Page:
The outer membrane (OM) of Gram-negative bacteria serves as a selective permeability barrier that allows entry of essential nutrients while excluding toxic compounds, including antibiotics. The OM is asymmetric and contains an outer leaflet of lipopolysaccharides (LPS) or lipooligosaccharides (LOS) and an inner leaflet of glycerophospholipids (GPL). We screened Acinetobacter baumannii transposon mutants and identified a number of mutants with OM defects, including an ABC transporter system homologous to the Mla system in E. coli. We further show that this opportunistic, antibiotic-resistant pathogen uses this multicomponent protein complex and ATP hydrolysis at the inner membrane to promote GPL export to the OM. The broad conservation of the Mla system in Gram-negative bacteria suggests the system may play a conserved role in OM biogenesis. The importance of the Mla system to Acinetobacter baumannii OM integrity and antibiotic sensitivity suggests that its components may serve as new antimicrobial therapeutic targets.
The cryo-EM map has been deposited in the Electron Microscopy Data Bank with accession code EMD-8738 (8.7 Å map). The coordinates for the MlaBDEF model have been deposited to PDB, accession code 6IC4.
- Samuel I Miller
- Justin M Kollman
The funders had no role in study design, data collection and interpretation, or the decision to submit the work for publication.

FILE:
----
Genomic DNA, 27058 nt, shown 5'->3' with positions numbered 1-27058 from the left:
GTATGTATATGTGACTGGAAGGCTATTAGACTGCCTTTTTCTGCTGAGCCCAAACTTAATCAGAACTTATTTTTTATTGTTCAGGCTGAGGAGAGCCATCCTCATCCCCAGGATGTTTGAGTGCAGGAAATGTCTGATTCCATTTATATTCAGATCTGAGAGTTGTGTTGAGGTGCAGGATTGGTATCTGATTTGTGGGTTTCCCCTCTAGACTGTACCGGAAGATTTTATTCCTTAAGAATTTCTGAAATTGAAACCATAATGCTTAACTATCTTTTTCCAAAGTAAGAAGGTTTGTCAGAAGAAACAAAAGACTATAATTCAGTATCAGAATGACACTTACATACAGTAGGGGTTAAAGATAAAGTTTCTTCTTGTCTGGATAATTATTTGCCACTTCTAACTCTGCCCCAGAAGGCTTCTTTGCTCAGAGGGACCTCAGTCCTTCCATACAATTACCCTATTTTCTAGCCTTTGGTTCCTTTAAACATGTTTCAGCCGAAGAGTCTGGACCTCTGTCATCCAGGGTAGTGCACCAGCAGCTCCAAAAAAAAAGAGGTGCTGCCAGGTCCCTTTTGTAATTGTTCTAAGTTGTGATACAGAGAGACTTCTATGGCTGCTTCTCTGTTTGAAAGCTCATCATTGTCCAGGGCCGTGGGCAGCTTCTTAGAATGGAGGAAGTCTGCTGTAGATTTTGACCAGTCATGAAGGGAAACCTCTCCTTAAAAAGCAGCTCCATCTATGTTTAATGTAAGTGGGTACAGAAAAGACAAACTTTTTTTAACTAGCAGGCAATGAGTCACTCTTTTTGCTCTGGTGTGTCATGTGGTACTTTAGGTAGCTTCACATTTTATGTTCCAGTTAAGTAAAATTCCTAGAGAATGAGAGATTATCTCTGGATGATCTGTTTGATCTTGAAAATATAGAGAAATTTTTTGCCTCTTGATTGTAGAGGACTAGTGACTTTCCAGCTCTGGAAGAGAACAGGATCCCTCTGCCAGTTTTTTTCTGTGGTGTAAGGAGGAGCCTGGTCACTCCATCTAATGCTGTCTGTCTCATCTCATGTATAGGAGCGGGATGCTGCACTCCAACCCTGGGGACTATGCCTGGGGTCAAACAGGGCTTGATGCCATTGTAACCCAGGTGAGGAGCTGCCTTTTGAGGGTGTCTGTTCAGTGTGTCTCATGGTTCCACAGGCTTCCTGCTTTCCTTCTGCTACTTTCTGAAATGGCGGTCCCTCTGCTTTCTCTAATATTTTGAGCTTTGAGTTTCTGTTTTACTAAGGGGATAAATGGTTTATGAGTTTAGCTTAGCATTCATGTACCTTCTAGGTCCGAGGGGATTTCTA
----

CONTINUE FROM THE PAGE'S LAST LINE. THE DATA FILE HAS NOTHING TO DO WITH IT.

- Tâm Mignot, Aix Marseille University-CNRS UMR7283, France
© 2019, Kamischke et al.
This article is distributed under the terms of the Creative Commons Attribution License permitting unrestricted use and redistribution provided that the original author and source are credited.
African trypanosomes evade host immune clearance by antigenic variation, causing persistent infections in humans and animals. These parasites express a homogeneous surface coat of variant surface glycoproteins (VSGs). They transcribe one out of hundreds of VSG genes at a time from telomeric expression sites (ESs) and periodically change the VSG expressed by transcriptional switching or recombination. The mechanisms underlying the control of VSG switching and its developmental silencing remain elusive. We report that telomeric ES activation and silencing entail an on/off genetic switch controlled by a nuclear phosphoinositide signaling system. This system includes a nuclear phosphatidylinositol 5-phosphatase (PIP5Pase), its substrate PI(3,4,5)P3, and the repressor-activator protein 1 (RAP1). RAP1 binds to ES sequences flanking VSG genes via its DNA binding domains and represses VSG transcription. In contrast, PI(3,4,5)P3 binds to the N-terminus of RAP1 and controls its DNA binding activity. Transient inactivation of PIP5Pase results in the accumulation of nuclear PI(3,4,5)P3, which binds RAP1 and displaces it from ESs, activating transcription of silent ESs and VSG switching. The system is also required for the developmental silencing of VSG genes. The data provides a mechanism controlling reversible telomere silencing essential for the periodic switching in VSG expression and its developmental regulation.
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